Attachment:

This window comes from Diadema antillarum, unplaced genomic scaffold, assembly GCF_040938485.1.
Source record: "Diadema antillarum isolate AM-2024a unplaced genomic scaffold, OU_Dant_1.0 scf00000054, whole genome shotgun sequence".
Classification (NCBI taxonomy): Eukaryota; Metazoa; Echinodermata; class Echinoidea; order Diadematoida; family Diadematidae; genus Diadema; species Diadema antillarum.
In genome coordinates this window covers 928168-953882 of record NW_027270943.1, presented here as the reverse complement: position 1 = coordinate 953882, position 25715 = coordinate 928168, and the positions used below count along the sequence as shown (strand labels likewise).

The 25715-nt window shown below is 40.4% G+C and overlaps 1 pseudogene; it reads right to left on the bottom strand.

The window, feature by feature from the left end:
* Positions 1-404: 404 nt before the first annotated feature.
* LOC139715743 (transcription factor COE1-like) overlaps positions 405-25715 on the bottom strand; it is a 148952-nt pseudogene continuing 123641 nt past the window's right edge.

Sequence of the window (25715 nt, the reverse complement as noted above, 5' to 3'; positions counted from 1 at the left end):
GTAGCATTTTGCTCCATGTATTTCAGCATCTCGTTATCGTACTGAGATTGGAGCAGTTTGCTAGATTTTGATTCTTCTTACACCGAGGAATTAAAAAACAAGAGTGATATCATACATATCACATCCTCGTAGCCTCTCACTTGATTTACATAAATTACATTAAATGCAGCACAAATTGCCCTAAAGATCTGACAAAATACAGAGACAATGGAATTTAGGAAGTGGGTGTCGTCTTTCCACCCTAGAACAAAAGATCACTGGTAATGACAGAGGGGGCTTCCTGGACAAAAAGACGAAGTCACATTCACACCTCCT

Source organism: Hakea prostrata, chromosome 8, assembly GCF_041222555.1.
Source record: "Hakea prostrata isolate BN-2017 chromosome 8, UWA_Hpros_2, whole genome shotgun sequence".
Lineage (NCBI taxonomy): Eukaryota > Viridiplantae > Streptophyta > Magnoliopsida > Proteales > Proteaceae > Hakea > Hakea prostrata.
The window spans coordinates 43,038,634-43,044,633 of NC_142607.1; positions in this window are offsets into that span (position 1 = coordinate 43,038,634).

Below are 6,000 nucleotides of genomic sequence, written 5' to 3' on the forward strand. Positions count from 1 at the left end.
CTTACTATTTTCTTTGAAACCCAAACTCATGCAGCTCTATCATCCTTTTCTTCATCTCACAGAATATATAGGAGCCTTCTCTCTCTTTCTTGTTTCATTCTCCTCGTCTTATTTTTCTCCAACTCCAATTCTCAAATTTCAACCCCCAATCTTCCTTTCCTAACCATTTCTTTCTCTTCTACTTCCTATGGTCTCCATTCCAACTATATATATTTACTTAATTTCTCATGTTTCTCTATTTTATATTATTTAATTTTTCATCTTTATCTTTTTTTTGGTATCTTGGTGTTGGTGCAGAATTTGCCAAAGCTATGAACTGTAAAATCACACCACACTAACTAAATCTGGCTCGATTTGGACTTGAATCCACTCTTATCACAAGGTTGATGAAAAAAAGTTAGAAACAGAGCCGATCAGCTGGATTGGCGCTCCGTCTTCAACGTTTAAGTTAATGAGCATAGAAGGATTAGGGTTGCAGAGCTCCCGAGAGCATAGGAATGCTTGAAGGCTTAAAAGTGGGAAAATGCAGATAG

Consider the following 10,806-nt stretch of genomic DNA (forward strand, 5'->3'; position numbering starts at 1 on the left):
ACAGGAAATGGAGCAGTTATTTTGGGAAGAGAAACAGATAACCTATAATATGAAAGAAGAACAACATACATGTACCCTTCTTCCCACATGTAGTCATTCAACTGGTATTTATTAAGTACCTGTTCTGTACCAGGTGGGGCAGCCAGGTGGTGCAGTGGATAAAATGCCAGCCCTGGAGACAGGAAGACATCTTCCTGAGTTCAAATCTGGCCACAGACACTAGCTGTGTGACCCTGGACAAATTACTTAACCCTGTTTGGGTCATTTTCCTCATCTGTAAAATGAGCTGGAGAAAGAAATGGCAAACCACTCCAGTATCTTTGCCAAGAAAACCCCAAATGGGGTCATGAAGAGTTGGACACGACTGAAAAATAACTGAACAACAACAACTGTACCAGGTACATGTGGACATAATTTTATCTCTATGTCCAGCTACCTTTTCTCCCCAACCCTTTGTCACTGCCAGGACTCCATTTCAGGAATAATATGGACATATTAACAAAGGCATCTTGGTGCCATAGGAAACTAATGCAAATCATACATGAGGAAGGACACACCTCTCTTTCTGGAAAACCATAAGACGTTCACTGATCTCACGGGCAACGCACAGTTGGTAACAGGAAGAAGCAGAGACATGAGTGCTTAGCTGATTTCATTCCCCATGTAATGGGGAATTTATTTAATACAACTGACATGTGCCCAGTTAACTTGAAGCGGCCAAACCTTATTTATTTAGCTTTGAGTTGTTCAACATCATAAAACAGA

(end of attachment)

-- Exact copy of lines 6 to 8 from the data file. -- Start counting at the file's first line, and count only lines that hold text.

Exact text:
The window, feature by feature from the left end:
* Positions 1-404: 404 nt before the first annotated feature.
* LOC139715743 (transcription factor COE1-like) overlaps positions 405-25715 on the bottom strand; it is a 148952-nt pseudogene continuing 123641 nt past the window's right edge.